A set of twins born 87 days apart have already made world history.
As Maria Jones-Elliott hugs her two babies, she hails them as "little miracles".
Maria went into labour four months early, giving birth to Amy – but Katie did not arrive until three months later.
Their incredible births will now become a Guinness World Record for the "longest interval between the birth of twins". The previous record is 84 days.
Doctors have told Maria and husband Chris they have achieved the medical equivalent of winning the lottery, with both girls surviving and healthy.
Maria, who has two other children, told how she was torn between joy and worry after Amy’s dangerously early arrival as Katie stayed in her womb, clinging to existence.
"I call the girls our little miracles," she said. "As I held Amy for the first time I stroked my bump and prayed to God. I just wanted my girls to be together and safe and well.
Usually you experience nothing but joy at the birth of a new baby, but it was so achingly bitter-sweet as both of their lives hung in the balance.
Amy was fighting for life in an incubator and Katie was struggling to survive in my womb. It was the hardest three months of our lives. But Chris kept saying, "Where there’s life there’s hope."
Family: Amy and Kate, With Mum Maria, Dad, Chris, Sister Olivia and Brother Jack Patrick Browne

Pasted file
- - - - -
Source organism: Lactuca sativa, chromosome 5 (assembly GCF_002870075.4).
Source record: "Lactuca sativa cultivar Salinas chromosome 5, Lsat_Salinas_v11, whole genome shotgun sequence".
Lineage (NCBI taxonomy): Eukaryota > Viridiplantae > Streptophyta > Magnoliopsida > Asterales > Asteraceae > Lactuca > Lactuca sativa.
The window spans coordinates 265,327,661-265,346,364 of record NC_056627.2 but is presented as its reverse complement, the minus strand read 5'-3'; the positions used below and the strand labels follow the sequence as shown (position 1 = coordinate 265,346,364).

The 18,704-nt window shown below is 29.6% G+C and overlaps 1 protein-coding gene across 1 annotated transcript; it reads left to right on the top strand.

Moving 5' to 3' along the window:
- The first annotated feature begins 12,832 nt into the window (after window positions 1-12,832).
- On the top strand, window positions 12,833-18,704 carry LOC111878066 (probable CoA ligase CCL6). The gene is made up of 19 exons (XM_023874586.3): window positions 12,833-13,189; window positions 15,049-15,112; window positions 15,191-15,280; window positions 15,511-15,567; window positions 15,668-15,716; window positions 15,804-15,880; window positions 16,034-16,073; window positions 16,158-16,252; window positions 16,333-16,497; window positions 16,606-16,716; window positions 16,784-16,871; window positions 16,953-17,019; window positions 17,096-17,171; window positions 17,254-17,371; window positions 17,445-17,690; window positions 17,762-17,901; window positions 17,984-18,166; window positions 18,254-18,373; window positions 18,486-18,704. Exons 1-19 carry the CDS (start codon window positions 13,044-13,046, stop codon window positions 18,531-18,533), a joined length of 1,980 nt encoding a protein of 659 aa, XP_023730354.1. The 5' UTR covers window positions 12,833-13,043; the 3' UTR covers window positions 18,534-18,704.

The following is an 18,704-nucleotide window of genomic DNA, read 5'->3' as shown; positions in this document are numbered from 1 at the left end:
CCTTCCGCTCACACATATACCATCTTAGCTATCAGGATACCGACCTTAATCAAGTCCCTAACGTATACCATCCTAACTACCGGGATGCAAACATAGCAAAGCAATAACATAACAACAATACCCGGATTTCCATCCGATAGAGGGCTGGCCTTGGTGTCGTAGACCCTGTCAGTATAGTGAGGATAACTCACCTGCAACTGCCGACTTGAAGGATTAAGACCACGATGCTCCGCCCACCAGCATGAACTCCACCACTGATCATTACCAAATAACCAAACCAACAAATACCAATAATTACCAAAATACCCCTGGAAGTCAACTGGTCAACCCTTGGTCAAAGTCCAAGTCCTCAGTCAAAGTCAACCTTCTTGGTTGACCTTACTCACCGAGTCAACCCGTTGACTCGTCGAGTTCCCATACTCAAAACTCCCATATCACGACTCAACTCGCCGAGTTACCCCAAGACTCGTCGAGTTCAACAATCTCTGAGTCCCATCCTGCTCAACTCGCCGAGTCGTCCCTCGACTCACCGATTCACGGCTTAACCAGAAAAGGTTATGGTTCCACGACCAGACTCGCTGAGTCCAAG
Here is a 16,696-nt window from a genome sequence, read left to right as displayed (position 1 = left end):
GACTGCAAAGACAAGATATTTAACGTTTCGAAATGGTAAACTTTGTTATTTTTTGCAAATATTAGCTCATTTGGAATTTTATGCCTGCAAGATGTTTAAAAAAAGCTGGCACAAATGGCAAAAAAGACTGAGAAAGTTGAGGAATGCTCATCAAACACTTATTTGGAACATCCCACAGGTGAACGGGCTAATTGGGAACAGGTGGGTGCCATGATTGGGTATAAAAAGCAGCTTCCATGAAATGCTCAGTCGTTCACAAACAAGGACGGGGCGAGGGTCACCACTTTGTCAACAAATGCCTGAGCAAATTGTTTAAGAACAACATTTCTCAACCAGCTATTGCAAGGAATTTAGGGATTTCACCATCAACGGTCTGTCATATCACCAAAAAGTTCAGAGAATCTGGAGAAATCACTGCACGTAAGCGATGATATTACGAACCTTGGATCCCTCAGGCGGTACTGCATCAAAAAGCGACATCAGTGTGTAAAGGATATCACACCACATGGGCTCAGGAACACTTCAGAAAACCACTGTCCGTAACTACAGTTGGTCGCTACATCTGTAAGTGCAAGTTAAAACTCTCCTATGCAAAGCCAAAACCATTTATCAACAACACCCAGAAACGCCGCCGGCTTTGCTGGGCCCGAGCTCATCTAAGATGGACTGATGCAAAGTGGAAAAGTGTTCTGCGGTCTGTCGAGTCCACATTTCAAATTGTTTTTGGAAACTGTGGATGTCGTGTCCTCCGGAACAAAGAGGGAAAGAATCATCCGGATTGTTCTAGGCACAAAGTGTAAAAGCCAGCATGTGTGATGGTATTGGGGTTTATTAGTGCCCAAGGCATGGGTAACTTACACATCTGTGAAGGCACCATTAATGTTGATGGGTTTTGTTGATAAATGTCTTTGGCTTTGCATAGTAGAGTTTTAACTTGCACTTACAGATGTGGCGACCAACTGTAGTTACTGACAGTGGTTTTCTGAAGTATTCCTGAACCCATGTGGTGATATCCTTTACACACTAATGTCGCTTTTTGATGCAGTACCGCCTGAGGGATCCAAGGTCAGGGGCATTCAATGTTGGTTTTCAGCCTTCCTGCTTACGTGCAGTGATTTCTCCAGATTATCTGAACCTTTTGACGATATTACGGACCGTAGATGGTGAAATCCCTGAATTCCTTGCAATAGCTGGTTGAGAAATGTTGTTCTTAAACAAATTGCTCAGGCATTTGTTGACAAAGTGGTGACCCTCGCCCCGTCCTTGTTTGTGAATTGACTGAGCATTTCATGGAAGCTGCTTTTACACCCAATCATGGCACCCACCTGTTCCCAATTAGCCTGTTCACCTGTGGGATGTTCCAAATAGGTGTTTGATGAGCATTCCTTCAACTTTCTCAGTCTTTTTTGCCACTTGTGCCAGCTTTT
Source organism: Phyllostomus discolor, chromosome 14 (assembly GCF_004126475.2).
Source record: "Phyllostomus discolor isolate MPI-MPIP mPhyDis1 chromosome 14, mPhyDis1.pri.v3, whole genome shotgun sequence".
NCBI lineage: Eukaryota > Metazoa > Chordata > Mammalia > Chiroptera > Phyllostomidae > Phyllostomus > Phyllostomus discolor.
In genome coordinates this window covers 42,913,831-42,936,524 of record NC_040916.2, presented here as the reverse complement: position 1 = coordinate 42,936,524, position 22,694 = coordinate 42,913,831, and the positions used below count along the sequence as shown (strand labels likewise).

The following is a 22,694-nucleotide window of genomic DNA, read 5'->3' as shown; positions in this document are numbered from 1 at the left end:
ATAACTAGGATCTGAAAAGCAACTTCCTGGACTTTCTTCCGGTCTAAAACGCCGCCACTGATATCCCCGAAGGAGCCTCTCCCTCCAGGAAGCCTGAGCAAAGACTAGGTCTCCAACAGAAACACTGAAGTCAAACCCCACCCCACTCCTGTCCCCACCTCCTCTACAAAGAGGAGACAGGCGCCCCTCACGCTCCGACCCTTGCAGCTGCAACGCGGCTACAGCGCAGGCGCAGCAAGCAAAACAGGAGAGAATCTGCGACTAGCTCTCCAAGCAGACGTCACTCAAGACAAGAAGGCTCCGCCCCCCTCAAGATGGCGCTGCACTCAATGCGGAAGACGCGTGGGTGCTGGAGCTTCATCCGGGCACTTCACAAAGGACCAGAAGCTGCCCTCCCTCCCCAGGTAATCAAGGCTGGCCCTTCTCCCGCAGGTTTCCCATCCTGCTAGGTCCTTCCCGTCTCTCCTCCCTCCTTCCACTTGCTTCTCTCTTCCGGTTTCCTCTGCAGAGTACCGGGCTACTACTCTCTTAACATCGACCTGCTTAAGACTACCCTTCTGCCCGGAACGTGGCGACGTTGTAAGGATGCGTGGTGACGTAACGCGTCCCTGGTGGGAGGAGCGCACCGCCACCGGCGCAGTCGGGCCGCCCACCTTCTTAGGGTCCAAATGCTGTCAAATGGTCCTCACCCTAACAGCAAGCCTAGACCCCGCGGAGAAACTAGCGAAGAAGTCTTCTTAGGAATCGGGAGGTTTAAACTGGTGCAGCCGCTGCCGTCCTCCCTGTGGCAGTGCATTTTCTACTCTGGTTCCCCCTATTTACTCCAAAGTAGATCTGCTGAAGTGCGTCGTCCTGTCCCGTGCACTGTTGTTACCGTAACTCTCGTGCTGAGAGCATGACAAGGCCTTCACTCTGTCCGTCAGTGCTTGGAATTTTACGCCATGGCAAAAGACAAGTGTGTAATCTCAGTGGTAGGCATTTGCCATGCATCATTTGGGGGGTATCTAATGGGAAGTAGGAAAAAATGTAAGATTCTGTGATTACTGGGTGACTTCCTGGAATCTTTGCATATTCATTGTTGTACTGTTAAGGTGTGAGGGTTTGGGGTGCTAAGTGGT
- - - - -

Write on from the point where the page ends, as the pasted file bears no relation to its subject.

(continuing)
Maria, 34, and Chris – a psychiatric nurse at the hospital where the babies were born – had been thrilled to discover she was expecting twin girls at her first scan at seven weeks. Maria said: "I always felt I was going to have twins – even when I found out I was pregnant Chris said "that’ll be twins, then" as they run in the family.
"During the scan I was looking at the screen and because I’d had two other pregnancies I expected to see a round circle with a tiny blob – but this time there was a line going through it.
I said, "What’s the line?" and the nurse said, "Oh, congratulations. It looks like twins."
The pregnancy went smoothly until Maria got to 23 weeks and five days.
She said: "I felt unwell at work with extreme pressure on my abdomen but I thought that must be normal as I was having twins. But I was worried enough to get an appointment with my GP who told me to go straight to hospital.
To my horror when I got there just hours later my waters broke. I was immediately admitted."
Maria was then dealt the devastating blow of being told that she was in labour and both her babies could die. She said: "The doctors told me there was very little hope of them surviving as they were so premature.
I thank God Chris was by my side. I was sobbing and in shock but I refused to give up. I kept saying, "This is not going to happen – I’m not going to lose them."
Scan: Kate and Amy Patrick Browne
"I willed my babies to fight for life. I prayed to God, day and night, asking him for a miracle."
After a gruelling two days of labour at Waterford Regional Hospital in Ireland Amy was born at exactly 24 weeks – almost four months before her due date of September 21 last year.
At just 1lb 3oz, she was dangerously small. Maria said: "Amy was rushed to intensive care. I was exhausted but it wasn’t over – there was another child and so I had to focus."
But Maria’s contractions finished. She said: "They stopped dead – it was like I’d never even given birth.
The doctors said they had never seen anything like it. It should have been a joyful time but it was horrific. I had one baby in intensive care and one inside me, clinging to life.